When the place fits

Just over a year ago, I was living in Arkansas, and I was lost.

It was a gorgeous Ozark fall, and I was staring down my 38th year, single, not a boyfriend in sight. I had just gone through an amiable but incredibly emotional breakup with my job, leaving a place to which I’d given 8 wonderful/frustrating years of my life. I’d visited every coffee shop in the region as I doggedly put out resumes and discovered that head hunters, just like most professions, have their good ones and bad ones. Three guess which type I’d dealt with. My only real job lead was one that my finely-tuned rejection instincts told me I was not going to get, and beyond that, the pipeline was dry.

And for the first (well, maybe the 2nd or 10th)  time in the whole experience, I was starting to freak out a little. All the positive, pretty photos of sweaty iced chais on Instagram couldn’t make up for the fact that I was drifting.

The days were getting shorter, the mornings cooler, and the holidays nearer. Holidays while single are hard enough…holidays while single and jobless…well…yeah, let’s not go there. I mean, it’s not like I could rely on my husband and kids to keep me in iced chais and takeout. It was getting real, y’all.

I was beginning to wonder if I’d fooled myself into thinking I would be ok. Was it possible that I’d have to fall back on my years of food preparation for my next job? I had been a waitress, but not a very good one. I used to work in a video store, but those don’t exist anymore. I love my parents, but moving back in with them would be so, well, Millennial. I’m Gen X. We’re supposed to be grown up and in control of all this stuff.

I was scared, y’all. Officially.

Then, in the space of a few weeks, it all changed. A friend forwarded a job, and for the first time, I asked myself “Could I live in Boston?” Could I go back to looooong winters? And really, at the heart of it – could I, small town New England girl, make it in the “big city”?

Turns out, I could.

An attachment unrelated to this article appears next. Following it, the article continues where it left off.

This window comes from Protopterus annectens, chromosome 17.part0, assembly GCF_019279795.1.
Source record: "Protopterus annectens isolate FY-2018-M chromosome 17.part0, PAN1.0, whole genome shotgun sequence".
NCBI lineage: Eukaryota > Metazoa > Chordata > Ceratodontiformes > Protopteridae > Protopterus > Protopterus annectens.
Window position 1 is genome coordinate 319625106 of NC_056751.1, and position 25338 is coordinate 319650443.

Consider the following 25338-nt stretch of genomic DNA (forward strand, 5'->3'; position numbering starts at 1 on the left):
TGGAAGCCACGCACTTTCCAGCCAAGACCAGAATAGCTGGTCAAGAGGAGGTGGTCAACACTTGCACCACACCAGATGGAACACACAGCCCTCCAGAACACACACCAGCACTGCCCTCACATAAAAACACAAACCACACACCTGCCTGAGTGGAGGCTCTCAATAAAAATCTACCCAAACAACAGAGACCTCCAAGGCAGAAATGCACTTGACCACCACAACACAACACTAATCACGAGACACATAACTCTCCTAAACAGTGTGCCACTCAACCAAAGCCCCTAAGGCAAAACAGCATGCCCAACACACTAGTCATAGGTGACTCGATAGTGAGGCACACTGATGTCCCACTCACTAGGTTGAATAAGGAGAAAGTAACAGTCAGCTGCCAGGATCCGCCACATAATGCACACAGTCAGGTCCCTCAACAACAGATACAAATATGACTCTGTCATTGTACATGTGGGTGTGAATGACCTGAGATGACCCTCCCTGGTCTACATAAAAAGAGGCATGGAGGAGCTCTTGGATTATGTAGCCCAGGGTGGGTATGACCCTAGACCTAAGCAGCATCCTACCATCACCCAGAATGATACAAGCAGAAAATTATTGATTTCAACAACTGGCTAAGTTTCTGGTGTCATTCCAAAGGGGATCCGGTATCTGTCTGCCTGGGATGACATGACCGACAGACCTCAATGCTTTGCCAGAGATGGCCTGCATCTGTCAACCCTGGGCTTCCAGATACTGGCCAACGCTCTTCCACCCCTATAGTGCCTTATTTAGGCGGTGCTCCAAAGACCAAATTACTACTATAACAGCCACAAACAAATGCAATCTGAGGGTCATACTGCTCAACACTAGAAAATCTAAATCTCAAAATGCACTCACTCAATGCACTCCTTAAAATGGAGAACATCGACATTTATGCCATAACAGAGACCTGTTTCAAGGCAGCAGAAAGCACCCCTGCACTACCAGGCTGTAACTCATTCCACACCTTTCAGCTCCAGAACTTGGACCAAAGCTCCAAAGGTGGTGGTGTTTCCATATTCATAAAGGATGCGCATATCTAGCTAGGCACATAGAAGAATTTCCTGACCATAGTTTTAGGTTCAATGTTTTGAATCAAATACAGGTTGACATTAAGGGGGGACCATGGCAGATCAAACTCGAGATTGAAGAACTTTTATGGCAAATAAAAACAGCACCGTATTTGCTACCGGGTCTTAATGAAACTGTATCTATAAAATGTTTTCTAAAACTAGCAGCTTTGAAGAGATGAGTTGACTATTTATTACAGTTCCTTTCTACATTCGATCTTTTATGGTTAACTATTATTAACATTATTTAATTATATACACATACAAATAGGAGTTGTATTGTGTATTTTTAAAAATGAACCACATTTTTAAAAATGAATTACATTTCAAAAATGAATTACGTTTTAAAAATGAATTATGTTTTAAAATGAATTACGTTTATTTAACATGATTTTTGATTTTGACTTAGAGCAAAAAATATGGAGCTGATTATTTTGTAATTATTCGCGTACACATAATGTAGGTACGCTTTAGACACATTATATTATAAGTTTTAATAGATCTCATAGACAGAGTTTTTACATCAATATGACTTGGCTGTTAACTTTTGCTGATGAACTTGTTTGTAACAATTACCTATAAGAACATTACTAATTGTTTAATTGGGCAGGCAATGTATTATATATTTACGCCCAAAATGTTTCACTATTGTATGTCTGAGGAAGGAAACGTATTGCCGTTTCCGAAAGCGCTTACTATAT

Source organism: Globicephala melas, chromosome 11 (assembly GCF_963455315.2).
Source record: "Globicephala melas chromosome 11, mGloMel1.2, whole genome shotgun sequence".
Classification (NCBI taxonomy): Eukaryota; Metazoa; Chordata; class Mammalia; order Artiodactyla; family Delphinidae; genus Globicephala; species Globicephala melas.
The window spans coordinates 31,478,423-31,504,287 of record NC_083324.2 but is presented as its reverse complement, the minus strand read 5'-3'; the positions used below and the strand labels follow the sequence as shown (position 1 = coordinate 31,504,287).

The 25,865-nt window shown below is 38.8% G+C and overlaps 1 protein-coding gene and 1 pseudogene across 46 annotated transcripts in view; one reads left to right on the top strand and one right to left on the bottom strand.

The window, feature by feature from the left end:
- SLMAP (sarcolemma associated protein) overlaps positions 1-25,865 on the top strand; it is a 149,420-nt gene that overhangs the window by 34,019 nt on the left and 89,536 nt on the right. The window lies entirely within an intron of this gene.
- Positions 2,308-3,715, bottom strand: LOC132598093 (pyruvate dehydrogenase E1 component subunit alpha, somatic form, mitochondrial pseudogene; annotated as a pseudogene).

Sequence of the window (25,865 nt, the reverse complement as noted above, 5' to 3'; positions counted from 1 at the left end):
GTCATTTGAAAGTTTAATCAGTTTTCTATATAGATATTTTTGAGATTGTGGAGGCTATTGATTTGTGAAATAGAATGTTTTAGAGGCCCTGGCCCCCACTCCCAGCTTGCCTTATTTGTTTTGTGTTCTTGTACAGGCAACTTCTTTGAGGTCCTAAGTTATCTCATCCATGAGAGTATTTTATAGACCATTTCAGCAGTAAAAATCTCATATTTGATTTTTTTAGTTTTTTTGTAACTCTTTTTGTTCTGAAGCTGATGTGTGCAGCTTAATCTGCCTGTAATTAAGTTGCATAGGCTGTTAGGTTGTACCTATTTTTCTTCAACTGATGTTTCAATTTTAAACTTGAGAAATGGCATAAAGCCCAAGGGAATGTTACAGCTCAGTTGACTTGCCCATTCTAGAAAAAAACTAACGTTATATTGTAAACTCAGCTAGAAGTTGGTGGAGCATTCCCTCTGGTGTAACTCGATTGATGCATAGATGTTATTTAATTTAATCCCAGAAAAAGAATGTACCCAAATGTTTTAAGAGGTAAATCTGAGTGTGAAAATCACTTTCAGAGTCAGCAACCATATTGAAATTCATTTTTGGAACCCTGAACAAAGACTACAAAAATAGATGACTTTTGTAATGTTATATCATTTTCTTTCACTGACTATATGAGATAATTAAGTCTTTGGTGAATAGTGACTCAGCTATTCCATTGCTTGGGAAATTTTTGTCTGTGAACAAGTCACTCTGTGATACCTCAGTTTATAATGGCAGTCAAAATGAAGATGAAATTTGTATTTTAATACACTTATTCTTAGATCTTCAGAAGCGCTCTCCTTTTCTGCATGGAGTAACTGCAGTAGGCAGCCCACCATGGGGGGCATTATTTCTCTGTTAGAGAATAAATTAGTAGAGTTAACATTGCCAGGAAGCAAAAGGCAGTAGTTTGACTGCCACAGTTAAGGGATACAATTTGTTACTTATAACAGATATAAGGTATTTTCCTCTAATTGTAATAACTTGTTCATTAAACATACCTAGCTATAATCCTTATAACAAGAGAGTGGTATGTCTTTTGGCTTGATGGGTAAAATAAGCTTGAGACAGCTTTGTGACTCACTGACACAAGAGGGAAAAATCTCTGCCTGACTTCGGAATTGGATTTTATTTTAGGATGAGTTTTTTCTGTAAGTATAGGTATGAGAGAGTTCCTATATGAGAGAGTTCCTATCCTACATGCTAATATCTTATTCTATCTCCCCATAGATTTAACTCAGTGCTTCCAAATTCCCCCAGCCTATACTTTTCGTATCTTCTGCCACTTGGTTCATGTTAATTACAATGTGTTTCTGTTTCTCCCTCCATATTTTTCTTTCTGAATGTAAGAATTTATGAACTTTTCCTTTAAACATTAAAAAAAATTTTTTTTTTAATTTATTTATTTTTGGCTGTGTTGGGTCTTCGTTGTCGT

Fast forward to now, and here I am, in Boston. It’s a glorious New England fall. I am still single, and there’s no boyfriend in sight. I’m now facing down my 39th birthday. My job is both wonderful and frustrating. Really, nothing has changed.

But I am absolutely in love with my life. I have become one of those people who looks around at everything I see, smiles smugly, and puts it up on social media with a “look how great my life is!” hashtag.

My apartment is a place I want to hole up in, with it’s friendly light, cozy feel, and beautiful beat-up hardwood floors. My kitchen has become a place I enjoy, to the point where the other night, I skipped a concert because I just wanted to be alone in my kitchen, cooking myself something good. Trust me, that it not normal Jodi behavior. I have a pond and a Harvard-funded-and-maintained Arboretum in my backyard. Last weekend, I picked up homemade bread, poop bags, and an ice cream cone…all while walking my dog on a crispy fall day.

A few days ago, I ran 20 minutes along the Charles River, an icon in my memory – I still laugh in delight when I think it’s now a place I can call my own. Fenway Park is my neighborhood baseball park. I can take the train to the ocean. I recently ran a (nearly) 5K at GILLETTE STADIUM, you know, that place where Tom Brady hangs out, and then went to a cranberry festival where I had donut holes with, you guessed it, cranberries in them. Nom. Tomorrow, I will go to the Head of the Charles. I mean, seriously. Who gets to DO stuff like that? People who live in Boston, I guess.